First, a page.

“Travel changes you. As you move through this life and this world, you change things slightly, you leave marks behind, however small. And in return, life – and travel – leaves marks on you.” – Anthony Bourdain
When the morning light awoke me every morning in India, I always had the same first thought: “I’m in India. I’m halfway around the world. How incredible is that?”
It’s one thing to hold up a globe in your classroom and show students the location of other countries or how the earth revolves around the sun. We look at world maps to locate the places we read about in the headlines, satisfied that we know where they are, should we ever need that bit of trivia for our time on Jeopardy! We logically know we are part of a big, blue earth, and we are very familiar with our place in it.
But when you’ve actually been to the far-away places you read about, when you’ve spent time touring the significant places and meeting some of the people who work and live there, you have made real connections.
And those connections change you.
Working with the intense and intelligent students of Shri Shikshayatan School in Kolkata, India, was exhilarating and exciting. These girls are playing for keeps. Our lively discussions ranged from climate change to black holes in space to single gender schooling to the caste system to how does your hair feel? With students this serious about getting as much from their education as possible, it felt like I was learning as much as they were.
On our first full day in India, one of the four Fulbright TGC hosts from New Delhi took us to the village some of his family members lived in: Pachayara. From beautiful chairs covered in bright pink material to offerings of food and drink at every home to the genuine smiles and laughter, I felt like I was with members of my own family. My Southern mother-in-law had taught me a thing or two about hospitality, but I’ve never experienced it like I did in Pachayara. It made me want to expand my own offerings at home.
Deputy Chief Minister Manish Sisodia was asking a student to explain exactly how the new smart board worked. It wasn’t that Sisodia didn’t already know; he was using questioning techniques learned from his educator mother and honed over twelve years working as a journalist in New Delhi. As the wife of a journalist, I very much enjoyed talking with him about how he shifted from being a news person to a politician. He believes that information empowers and had worked on several committees dedicated to making that a reality. In 2013, when “the people wanted a change to help their children,” he felt called and was elected to office where he has worked to empower students with (among his many projects) “Schools of Excellence” where Growth Mindset and Entrepreneurship are being piloted. It was wonderful to talk with him. But seeing him interacting with the students and hearing the passion in his voice showed that New Delhi is no longer satisfied with anything less than first-rate schools and motivated students. It made me want to work to get more journalists and teachers into policy positions back home.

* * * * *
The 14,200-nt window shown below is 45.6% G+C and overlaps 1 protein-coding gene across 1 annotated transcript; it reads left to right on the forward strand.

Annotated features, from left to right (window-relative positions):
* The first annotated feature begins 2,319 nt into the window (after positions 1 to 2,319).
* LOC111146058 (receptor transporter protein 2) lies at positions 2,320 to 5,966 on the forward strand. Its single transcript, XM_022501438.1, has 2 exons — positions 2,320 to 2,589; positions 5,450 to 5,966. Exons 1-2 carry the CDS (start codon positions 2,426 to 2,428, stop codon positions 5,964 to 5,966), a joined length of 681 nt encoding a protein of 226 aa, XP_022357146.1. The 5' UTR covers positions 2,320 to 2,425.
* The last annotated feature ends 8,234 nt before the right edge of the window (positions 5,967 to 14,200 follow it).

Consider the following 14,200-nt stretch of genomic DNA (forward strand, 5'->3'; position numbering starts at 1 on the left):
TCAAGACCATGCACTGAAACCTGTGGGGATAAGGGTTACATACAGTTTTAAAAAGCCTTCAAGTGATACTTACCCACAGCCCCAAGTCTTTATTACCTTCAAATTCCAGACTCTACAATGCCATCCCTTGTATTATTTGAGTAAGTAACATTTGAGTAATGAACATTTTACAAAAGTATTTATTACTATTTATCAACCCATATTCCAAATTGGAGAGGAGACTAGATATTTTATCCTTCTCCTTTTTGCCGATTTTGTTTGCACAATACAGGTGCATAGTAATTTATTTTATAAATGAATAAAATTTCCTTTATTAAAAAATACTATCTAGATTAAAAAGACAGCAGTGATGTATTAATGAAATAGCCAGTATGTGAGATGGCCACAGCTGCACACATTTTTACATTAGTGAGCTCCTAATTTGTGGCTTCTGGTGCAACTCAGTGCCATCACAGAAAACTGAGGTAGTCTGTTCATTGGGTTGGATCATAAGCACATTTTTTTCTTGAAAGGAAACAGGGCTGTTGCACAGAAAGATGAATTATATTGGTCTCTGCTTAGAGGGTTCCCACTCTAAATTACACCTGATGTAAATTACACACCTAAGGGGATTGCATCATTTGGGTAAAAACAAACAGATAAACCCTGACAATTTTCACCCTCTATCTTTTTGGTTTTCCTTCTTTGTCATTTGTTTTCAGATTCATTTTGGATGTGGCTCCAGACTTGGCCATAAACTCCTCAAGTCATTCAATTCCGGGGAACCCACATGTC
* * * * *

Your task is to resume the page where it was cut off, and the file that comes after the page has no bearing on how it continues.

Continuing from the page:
The best part of my month in India was meeting wonderful, beautiful people: the Skype educator friends I got to meet in person and my wonderful, amazing hosts in Kolkata and New Delhi who were so gracious and welcoming; the students from all across New Delhi and Kolkata who were as excited to ask me questions about America as they were to tell me all about their country; the smiling strangers who shyly walked over and asked for a selfie with me.
What I learned was that we all want the same things: health and happiness, kindness and support, and, of course, a great education for our children to ensure their future.
Did India change me?
No. But her people did. I will always carry them in my heart.